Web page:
This close up shows the issue we are dealing with. By lifting the track back up to level, we reveal a gap underneath which has to be (re-) packed with ballast. Typically this raises the joint in question back again by about an inch. It's hard to see when you are looking at it from a few feet away, but you certainly notice it from the carriage or the footplate.

Today two steamers and, in the middle, a DMU were out. It went to Cheltenham (following the steamer) and returned past us quite well filled.

Here's an example of that Cotswolds beauty, a lovely Cotswolds stone farmhouse up on the slope. This is Middle Stanley Farm, used as a corporate and wedding venue.

David and Andy have taken a turn on the Kangos, which are quite taxing.

We moved on down the line, towards Gretton, as there were several dips.

Up ahead the blue Landie team are moving to the next site, which they will dig out ready for the Kangos.

This is an occupation bridge, a full sized brick built structure which today sees very little use, its original function of linking two fields having long ceased to serve. Today only a barely used footpath is in evidence below.

The last set of dips was right here, just in front of the bridge abutments.

There were two dips in quick succession, and his can result in a roll from side to side if you are travelling above.

By observing the carriage bogie wheels when a train passed, we could also see the behaviour of the suspect area. Here we noticed that the rail was rising and falling, together with its cast iron chair on top of the concrete sleeper. The chair is therefore loose.

While Ade levers the sleeper up, Steve gets ready to apply the impact wrench to the two bolts that hold down the floating chair. These were successfully secured, and then packed by David, who can be seen waiting, Kango in hand.

Here's Steve having a determined go at the nut holding the cast iron chair to the concrete sleeper. These won't always do up - one of the drawbacks of this chair fixations system, as the head of the bolt can rotate underneath. It's very similar to the GWR throughbolter system, and can be difficult to cure. This time we did it though.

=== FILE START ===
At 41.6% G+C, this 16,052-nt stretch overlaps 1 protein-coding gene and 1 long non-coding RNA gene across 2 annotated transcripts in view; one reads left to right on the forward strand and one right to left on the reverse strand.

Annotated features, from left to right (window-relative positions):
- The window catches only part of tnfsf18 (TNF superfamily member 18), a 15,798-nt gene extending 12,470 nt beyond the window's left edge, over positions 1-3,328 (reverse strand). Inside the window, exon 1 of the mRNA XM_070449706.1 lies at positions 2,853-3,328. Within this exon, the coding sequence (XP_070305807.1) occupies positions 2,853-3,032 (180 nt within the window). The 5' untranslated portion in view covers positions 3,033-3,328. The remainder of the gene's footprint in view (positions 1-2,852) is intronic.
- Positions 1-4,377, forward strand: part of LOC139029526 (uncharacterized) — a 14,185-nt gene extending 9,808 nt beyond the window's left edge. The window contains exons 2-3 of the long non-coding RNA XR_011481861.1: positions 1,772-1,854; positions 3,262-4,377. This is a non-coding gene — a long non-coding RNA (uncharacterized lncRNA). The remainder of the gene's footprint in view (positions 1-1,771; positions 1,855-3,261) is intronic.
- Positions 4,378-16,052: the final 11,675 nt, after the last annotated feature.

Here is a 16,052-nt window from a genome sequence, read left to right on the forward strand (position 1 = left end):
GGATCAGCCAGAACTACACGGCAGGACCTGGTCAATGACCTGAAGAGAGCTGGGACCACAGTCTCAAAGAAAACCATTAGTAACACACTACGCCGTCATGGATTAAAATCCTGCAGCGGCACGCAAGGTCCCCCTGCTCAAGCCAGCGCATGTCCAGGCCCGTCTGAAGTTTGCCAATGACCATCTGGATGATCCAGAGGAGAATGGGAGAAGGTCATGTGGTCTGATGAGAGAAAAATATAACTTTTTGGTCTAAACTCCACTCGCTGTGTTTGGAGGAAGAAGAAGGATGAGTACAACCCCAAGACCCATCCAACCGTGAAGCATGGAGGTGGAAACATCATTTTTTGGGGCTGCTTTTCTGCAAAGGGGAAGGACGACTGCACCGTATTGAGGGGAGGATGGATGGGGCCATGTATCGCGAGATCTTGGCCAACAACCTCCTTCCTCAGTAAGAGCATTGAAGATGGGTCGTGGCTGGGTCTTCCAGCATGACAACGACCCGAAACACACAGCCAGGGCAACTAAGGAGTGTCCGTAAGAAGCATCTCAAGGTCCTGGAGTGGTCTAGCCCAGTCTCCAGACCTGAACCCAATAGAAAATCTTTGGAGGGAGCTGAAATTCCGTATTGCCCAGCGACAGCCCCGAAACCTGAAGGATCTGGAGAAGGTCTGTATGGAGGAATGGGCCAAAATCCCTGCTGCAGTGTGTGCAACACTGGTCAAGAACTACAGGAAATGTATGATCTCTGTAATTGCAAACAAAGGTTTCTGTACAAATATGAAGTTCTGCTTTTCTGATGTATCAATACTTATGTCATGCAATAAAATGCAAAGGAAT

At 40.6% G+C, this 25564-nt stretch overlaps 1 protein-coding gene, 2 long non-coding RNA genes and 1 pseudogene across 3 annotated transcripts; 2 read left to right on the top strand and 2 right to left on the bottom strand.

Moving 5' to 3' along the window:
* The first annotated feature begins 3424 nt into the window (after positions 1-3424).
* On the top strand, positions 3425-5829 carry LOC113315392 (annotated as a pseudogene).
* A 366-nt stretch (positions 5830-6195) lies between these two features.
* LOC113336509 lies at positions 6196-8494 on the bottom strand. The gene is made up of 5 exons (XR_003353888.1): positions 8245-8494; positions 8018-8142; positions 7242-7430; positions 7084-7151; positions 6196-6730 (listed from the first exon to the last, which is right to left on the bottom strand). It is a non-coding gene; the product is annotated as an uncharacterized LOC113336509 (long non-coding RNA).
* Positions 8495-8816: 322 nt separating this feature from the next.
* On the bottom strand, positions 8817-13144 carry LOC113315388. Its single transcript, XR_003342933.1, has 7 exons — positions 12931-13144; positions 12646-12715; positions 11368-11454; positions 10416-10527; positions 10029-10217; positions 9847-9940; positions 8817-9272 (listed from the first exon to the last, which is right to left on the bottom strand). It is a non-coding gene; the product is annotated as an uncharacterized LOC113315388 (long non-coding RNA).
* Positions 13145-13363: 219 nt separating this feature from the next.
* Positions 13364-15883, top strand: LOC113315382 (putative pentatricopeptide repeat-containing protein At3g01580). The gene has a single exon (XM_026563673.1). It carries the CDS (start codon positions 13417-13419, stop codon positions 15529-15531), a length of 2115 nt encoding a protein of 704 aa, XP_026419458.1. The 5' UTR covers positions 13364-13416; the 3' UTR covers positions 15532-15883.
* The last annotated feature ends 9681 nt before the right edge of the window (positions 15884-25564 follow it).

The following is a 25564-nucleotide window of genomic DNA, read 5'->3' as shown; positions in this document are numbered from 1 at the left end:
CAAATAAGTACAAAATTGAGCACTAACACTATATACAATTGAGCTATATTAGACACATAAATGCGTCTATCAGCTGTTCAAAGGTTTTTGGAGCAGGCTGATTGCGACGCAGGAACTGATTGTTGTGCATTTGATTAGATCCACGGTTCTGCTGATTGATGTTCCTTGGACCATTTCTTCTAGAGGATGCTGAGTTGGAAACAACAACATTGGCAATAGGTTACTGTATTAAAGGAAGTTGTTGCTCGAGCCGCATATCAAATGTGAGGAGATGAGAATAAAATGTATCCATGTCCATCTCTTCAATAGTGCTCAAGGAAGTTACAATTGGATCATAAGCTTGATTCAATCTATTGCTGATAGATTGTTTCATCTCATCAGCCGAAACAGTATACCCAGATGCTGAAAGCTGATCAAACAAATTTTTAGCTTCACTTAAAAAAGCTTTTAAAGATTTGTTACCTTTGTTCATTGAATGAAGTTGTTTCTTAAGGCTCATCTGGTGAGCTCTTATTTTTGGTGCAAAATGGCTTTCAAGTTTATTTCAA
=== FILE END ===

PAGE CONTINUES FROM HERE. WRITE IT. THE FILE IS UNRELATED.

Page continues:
Our mission at Far Stanley was accomplished just in time for lunch, which we took in the mess coach back at Winchcombe.

Not before we let our heaviest locomotive try out the bits we just packed. That seemed to go OK. Not finding the speed limit boards that we had just recovered, the driver leaned out to ask if the TSR was still there. No it wasn't, we don't hang around here. We want to keep our track in tip top condition.


  1. WasI am impressed by your attention to dipped joints in contrast to some other heritage lines as seen on YouTube. They must have large spring maintenance programmes when compared to the GWSR

  2. Those footsteps are taking shape! Has Neal found a way to bend the corrugated sheets appropriately? I assume from the framework holding the sheets up that the radius of curvature will be quite small? I guess the biggest problem is not crushing the corrugations flat as you bend the sheet. Perhaps using a lighter gauge sheet would be easier for the "flat" section? Maybe the application of heat to aid bending - although that might mess up the galvanizing.

  3. Peter We have been experimenting with bending the sheets,we think we have a doable method. It is dangerous to apply heat to the galvanized sheets this releases a toxic vapor which can make you poorly. This also applies when welding you need to grind the surface treatment off before you weld.

    1. Better not try heat then! Anyway, I hope you'll share how you do it with us - there's a paucity of info about bending corrugated sheets on Google etc. You might discover a "forgotten art"!